• The Lees of Virginia
  • The Lees of Virginia
  • The Lees of Virginia
  • The Lees of Virginia

The Lee Family Digital Archive is the largest online source for primary source materials concerning the Lee family of Virginia. It contains published and unpublished items, some well known to historians, others that are rare or have never before been put online. We are always looking for new letters, diaries, and books to add to our website. Do you have a rare item that you would like to donate or share with us? If so, please contact our editor, Colin Woodward, at  (804) 493-1940, about how you can contribute to this historic project.


 

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Richmond 5 Sept ‘64

My dear Mary

                I recd by Rob yesterday your letter of the 3rd. I am glad to learn from him that your general health is improving & that you are enabled to continue your rides without pain. I hope your general health will produce at least some relaxation of your particular Complaint & that the approaching Fall will entirely renovate your strength. As to your future residence it is difficult to speak with any degree of certainty as to what will be best. The usual uncertainty attending all things in this world is increased by the Condition of the war. Our enemies say they will certainly have Richmond before long, in which event it will be better for you to be away. I enclose a check on the C.S. Treasury for $800 which you Can get when you desire. Bevy Codwise is not with me at present. He & some of his comrades went to the Valley some time since to procure horses to remount themselves & I have heard they were all captured. I do not know that it is true. I Called to see the Caskies yesterday on my way to the Presidents & saw Mrs C. & Miss N. Mrs C. was in her room unwell. Nearly every one is said to be out of town. I miss you all very much when I come to R. & thus lose my only pleasure attending my visit. It is excessively hot. Miss Annie & Lizzie are very well & the former very sweet. The father of the latter came to see her yesterday & in consideration of a candy douceur she recd him very graciously. She is as interesting as ever. Mrs Davis showed me her baby yesterday, which is a remarkably fine one. I hope Mary will fatten up now under the generous feeding which Robt describes as practiced at Bremo[1] & that Precious Life will find the means assuaging her appetite. Tell her she must write sometimes to her Pa’a. Tell Agnes Miss Sallie W is not very well, so she says, & that she Can not see me. Custis is remarkably well & so is Rob. The sight of them is a great comfort to me. I return to my Camp today. I Came up on some business which I fear I Cannot accomplish. The fall of Atlanta is a blow to us, which is not very grievous & which I hope we will soon recover from. Present my Kind regards to Dr & Mrs Cocke & all the family. Give much love to the girls & believe me always yours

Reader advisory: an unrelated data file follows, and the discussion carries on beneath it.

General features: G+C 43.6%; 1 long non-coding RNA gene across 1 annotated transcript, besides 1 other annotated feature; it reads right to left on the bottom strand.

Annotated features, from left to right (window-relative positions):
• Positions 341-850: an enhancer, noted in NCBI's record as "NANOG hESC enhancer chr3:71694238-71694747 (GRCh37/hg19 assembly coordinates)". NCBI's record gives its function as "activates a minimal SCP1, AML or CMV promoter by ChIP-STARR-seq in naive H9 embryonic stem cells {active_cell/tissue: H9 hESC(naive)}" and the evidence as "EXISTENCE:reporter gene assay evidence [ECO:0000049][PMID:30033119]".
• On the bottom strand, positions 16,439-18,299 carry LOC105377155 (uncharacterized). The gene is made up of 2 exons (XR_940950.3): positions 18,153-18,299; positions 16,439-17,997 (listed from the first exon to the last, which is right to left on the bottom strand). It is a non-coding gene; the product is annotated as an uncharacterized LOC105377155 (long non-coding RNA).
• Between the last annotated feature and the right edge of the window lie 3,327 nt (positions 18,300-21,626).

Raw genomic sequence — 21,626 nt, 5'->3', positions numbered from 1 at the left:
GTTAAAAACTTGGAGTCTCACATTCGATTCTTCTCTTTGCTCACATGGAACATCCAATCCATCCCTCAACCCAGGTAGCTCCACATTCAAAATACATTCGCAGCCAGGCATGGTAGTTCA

R E Lee

 

 

 

Source: Photocopy of original letter, Lee Family Papers, Mss1 L51 c 544, Virginia Historical Society, Richmond

Transcribed by Katie Gibson, 2017 August 22

 

[1] Bremo plantation in Fluvanna County, Virginia, was built by John Hartwell Cocke in 1808. Mary Anna Randolph Custis Lee stayed at the plantation during the war, where she suffered a serious fall. The Lees later stayed in the home for a brief time after the war. The home was declared a National Historic Landmark in 1971.

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